BNP Paribas Open What The Title Would Mean Federer Nadal Djokovic del Potro

Nadal Indian Wells

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The BNP Paribas Open, aka Indian Wells, has made a name for itself as arguably the ATP’s premier and most prestigious event. The Tennis Review looks at what such a valuable piece of silverware would mean to some of men’s tennis’ title contenders. 

Rafa Nadal

Nadal is back, his Australian Open final appearance testified to that, but an Indian Wells title would be the star witness as to his return to the top of the game since his comeback.

The BNP Paribas Open is arguably the most important ATP 1000 trophy and with top seed Andy Murray out, a struggling Novak Djokovic, and an unpredictable Roger Federer, Nadal, a three time champ (’07, ’09, ’13) in the Desert, may be the Big Four member most likely to take the title.

Nadal’s game is well suited to the conditions-slow and high bouncing, especially at night-and coming off his first Grand slam final for a while (Roland Garros ’14 was his previous final to this year’s Melbourne), and with the the fifth seed having the best return stats over the past 12 months left in the draw now Murray is gone, the stars seem to be aligning for Nadal to win his first hard court title since Doha ’14.

Could that potential Indian Wells title open the door to another first since 2014? Another Roland Garros title? And not just any old one, but La Decima. Ten slams at one major tournament is an achievement no tennis player has earned yet, and if Nadal can win Indian Wells just before the European clay swing gets underway and prove he is back to not just contesting for the game’s big titles, but winning them, too, La Decima and all the history that come with it would be another step into a forehand down the line closer.

Novak Djokovic 

Three time defending champion Djokovic is struggling this season, suffering shock defeats at the Australian Open and in Dubai.

The world No.2 says he is in a better place than he was a few months ago, and returning to a venue where he has had so much success, winning five titles, may account for that.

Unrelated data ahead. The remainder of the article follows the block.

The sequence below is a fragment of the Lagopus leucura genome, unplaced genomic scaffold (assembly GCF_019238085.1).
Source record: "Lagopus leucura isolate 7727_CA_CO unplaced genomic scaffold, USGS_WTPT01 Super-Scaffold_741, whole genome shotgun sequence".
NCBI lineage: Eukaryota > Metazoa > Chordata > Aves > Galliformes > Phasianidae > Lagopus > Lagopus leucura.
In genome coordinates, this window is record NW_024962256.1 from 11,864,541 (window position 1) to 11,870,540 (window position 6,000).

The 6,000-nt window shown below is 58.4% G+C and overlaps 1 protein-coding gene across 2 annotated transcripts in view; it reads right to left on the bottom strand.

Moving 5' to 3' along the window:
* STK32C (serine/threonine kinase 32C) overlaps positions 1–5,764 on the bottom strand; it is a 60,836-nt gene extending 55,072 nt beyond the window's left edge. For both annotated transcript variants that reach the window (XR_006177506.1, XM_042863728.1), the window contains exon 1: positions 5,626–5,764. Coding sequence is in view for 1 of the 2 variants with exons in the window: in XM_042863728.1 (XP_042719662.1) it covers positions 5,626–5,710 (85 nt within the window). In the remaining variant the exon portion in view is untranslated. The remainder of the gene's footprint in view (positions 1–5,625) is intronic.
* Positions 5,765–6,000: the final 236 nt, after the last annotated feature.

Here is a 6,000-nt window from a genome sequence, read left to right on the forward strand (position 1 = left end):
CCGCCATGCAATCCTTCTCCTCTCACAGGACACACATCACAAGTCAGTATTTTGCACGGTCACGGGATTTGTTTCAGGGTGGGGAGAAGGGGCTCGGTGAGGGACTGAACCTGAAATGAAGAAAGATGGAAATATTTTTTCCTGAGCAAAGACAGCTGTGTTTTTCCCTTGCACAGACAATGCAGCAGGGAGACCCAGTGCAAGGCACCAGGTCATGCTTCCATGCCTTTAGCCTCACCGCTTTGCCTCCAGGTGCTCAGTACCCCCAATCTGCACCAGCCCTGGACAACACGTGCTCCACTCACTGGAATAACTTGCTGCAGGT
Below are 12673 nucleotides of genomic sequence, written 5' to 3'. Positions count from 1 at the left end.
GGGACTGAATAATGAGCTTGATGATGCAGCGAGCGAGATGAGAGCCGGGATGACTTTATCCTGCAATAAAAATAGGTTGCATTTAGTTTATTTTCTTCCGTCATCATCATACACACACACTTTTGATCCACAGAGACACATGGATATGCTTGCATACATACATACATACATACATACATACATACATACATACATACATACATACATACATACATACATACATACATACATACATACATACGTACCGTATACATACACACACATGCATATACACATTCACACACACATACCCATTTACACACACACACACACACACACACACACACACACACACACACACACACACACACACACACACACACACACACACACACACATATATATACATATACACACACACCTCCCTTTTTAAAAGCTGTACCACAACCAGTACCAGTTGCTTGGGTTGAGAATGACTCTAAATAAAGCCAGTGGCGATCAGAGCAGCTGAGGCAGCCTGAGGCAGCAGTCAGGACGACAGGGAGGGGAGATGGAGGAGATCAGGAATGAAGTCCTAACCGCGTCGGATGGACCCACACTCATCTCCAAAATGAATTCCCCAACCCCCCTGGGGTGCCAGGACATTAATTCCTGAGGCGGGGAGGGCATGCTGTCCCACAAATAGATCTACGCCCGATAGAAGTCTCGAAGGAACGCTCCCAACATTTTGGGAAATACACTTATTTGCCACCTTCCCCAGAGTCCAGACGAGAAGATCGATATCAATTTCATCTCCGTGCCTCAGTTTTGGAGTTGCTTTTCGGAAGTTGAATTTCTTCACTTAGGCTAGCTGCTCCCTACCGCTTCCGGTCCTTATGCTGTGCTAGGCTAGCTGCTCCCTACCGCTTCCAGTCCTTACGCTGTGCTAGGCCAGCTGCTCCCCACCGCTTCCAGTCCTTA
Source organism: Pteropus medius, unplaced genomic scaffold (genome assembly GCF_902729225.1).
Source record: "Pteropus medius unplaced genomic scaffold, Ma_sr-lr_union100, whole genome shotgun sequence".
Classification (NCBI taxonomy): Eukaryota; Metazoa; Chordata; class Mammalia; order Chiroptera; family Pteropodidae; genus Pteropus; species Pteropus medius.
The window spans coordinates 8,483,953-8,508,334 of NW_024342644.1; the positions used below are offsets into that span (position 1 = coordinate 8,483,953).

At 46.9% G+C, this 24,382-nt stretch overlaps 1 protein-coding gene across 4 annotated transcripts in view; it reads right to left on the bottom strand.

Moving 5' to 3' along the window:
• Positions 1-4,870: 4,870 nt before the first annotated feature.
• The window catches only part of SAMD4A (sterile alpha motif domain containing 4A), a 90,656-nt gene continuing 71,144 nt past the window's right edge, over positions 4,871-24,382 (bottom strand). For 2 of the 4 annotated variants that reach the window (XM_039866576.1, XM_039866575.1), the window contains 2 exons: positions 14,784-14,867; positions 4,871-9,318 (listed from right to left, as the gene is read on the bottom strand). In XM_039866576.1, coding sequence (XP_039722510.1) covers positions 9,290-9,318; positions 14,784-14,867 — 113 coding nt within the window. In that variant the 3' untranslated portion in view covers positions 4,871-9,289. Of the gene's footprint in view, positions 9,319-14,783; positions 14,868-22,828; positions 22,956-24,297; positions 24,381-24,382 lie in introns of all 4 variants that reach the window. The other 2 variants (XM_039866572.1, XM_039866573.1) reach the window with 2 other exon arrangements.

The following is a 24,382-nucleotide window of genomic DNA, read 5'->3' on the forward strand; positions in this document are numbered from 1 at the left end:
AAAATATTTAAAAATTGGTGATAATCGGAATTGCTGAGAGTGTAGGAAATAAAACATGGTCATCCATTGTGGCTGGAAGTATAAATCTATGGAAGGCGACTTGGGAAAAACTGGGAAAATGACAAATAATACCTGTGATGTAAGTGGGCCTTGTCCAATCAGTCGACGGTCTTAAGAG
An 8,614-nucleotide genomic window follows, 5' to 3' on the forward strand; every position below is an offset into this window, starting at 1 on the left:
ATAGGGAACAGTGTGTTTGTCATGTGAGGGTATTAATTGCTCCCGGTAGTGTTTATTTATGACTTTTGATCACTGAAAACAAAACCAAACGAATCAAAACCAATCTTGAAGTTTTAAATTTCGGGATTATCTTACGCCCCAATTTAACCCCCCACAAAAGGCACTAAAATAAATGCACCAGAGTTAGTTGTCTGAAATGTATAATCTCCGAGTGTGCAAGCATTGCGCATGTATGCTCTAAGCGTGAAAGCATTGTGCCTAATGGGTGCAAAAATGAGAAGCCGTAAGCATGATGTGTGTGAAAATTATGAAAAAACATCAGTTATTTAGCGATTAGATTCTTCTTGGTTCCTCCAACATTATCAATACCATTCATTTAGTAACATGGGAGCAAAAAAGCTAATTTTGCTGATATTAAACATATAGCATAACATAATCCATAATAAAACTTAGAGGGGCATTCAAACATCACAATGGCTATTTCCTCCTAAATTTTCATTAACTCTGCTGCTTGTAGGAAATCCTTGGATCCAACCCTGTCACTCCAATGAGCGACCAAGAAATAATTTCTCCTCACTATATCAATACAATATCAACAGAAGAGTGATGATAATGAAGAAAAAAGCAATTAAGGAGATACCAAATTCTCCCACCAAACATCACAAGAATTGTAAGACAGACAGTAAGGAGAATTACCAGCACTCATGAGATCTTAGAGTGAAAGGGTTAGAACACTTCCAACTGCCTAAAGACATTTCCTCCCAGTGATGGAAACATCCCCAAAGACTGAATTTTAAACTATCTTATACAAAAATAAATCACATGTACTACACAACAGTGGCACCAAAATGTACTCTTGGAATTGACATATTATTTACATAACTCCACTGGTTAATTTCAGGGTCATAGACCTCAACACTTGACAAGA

Djokovic will need to be in a better place with a draw that could see him have to defeat del Potro, Kyrgios or Zverev, Nadal or Federer, Nishikori, and then Wawrinka.

del Potro and Kyrgios would be two hurdles the Serbian would like to clear with the two players having brought him down to places he would prefer not to return to, the Argentine defeating him in the opening round of Rio, the Australian beating him in the Dubai quarters. If Djokovic can avenge those defeats in a big event like Indian Wells and then go on to win the title, a sixth BNP Paribas title win would be quite a statement for Djokovic after so many recent losses and slipping to world No.2.

Defending his 1000 points from last season would also put a halt to the Serbian’s drop down the rankings and the taste of victory may re-ignite his passion for the game, though with the draw the second seed potentially faces, he would need to have the gas turned on, ready to be lit, and after stating recently he has lost his love for the game, whether or not that gas is on, only Djokovic knows deep down, and he will need to dig deep to win in the desert.

Such a re-ignition could not come at a much better time. Djokovic is not the only top ranked player in a slump right now- his top ranked rival Andy Murray just suffered a second round Indian Wells loss- and there would be no better time for Djokovic to announce his return to winning ATP 1000s than when the current No.1 is bowing out in his opening match.

Few players have better timing on the court than Djokovic or a better sense of when to strike and seize their chances, the question is whether or not Djokovic is dialed in to showcase those talents.

Roger Federer

Roger Federer has only been stopped in Indian Wells in his past two appearances by Novak Djokovic in the final and the Swiss, who showed in Australia he can still bring his best game to the biggest events, will have plenty of motivation in Indian Wells, where he has won four titles (’04, ’05, ’06, ’12), to once again showcase his legendary game.